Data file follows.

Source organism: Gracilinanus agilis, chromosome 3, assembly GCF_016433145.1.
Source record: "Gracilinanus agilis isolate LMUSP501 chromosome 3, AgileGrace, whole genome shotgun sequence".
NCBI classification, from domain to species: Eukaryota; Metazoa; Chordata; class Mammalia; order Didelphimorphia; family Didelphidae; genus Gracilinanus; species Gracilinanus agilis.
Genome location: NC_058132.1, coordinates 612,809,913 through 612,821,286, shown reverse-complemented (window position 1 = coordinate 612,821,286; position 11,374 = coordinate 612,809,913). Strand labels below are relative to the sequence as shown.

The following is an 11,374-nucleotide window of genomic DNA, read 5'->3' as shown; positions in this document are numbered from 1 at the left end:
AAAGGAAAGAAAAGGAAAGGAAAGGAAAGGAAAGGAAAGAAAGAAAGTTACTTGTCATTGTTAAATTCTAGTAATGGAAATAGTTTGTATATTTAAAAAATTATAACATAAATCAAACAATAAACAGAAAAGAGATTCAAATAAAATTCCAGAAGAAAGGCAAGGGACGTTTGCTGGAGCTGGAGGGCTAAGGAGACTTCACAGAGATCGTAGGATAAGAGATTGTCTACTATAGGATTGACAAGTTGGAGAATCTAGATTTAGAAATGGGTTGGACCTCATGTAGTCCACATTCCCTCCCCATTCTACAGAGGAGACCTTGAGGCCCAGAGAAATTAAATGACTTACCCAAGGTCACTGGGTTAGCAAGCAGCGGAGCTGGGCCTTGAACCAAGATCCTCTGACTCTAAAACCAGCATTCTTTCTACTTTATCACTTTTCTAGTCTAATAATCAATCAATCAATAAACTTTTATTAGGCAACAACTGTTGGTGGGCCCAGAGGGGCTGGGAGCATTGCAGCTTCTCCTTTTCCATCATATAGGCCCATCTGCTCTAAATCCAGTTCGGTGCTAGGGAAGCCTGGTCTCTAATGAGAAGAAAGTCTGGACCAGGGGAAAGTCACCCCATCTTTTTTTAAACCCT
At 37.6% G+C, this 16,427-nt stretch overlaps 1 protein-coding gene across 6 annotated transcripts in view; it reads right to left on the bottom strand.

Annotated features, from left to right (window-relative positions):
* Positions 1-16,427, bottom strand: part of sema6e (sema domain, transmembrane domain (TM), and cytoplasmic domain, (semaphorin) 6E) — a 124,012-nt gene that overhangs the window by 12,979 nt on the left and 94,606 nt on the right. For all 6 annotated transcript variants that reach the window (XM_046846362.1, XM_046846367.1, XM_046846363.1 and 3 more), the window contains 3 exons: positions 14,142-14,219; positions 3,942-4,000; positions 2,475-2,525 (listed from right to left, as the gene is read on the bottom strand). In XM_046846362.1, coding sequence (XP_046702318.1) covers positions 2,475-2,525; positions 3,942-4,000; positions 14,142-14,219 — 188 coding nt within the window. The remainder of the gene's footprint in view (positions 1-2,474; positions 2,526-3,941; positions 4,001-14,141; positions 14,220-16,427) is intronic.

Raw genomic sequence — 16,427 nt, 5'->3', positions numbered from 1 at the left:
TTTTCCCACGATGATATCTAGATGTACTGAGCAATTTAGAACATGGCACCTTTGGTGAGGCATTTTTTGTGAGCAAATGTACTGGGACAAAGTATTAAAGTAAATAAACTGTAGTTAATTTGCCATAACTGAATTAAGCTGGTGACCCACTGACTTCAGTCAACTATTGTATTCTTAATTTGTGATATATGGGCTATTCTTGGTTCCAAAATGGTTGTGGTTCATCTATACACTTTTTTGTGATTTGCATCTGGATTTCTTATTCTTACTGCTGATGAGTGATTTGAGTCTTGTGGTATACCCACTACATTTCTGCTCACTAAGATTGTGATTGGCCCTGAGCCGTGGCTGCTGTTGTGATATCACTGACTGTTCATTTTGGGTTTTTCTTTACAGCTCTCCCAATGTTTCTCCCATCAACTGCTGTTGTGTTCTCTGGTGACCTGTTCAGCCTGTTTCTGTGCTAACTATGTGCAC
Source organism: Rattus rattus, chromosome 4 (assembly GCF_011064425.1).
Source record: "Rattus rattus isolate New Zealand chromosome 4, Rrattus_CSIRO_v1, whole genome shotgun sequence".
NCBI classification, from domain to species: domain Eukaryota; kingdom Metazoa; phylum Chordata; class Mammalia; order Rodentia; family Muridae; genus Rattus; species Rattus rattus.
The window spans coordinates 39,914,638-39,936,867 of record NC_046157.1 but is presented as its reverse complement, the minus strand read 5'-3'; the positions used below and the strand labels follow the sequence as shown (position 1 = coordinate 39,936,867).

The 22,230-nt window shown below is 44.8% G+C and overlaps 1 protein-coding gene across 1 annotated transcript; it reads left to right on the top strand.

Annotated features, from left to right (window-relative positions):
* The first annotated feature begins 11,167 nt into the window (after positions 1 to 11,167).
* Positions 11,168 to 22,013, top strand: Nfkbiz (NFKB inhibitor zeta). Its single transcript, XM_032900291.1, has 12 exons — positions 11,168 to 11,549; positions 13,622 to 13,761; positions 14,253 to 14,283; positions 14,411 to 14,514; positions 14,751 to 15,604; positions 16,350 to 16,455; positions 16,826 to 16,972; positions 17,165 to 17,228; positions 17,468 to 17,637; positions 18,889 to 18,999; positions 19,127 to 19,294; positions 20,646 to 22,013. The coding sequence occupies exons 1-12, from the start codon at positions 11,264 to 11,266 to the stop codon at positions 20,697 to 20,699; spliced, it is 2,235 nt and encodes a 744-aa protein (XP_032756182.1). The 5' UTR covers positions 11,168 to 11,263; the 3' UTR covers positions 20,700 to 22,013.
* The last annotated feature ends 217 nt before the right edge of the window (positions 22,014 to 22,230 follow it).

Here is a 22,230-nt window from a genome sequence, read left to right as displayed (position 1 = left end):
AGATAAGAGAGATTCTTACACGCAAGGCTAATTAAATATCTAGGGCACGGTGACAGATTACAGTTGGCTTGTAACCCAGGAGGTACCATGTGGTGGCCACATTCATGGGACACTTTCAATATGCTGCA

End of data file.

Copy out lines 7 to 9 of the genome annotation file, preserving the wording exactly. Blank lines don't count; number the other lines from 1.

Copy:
At 37.6% G+C, this 16,427-nt stretch overlaps 1 protein-coding gene across 6 annotated transcripts in view; it reads right to left on the bottom strand.

Annotated features, from left to right (window-relative positions):
* Positions 1-16,427, bottom strand: part of sema6e (sema domain, transmembrane domain (TM), and cytoplasmic domain, (semaphorin) 6E) — a 124,012-nt gene that overhangs the window by 12,979 nt on the left and 94,606 nt on the right. For all 6 annotated transcript variants that reach the window (XM_046846362.1, XM_046846367.1, XM_046846363.1 and 3 more), the window contains 3 exons: positions 14,142-14,219; positions 3,942-4,000; positions 2,475-2,525 (listed from right to left, as the gene is read on the bottom strand). In XM_046846362.1, coding sequence (XP_046702318.1) covers positions 2,475-2,525; positions 3,942-4,000; positions 14,142-14,219 — 188 coding nt within the window. The remainder of the gene's footprint in view (positions 1-2,474; positions 2,526-3,941; positions 4,001-14,141; positions 14,220-16,427) is intronic.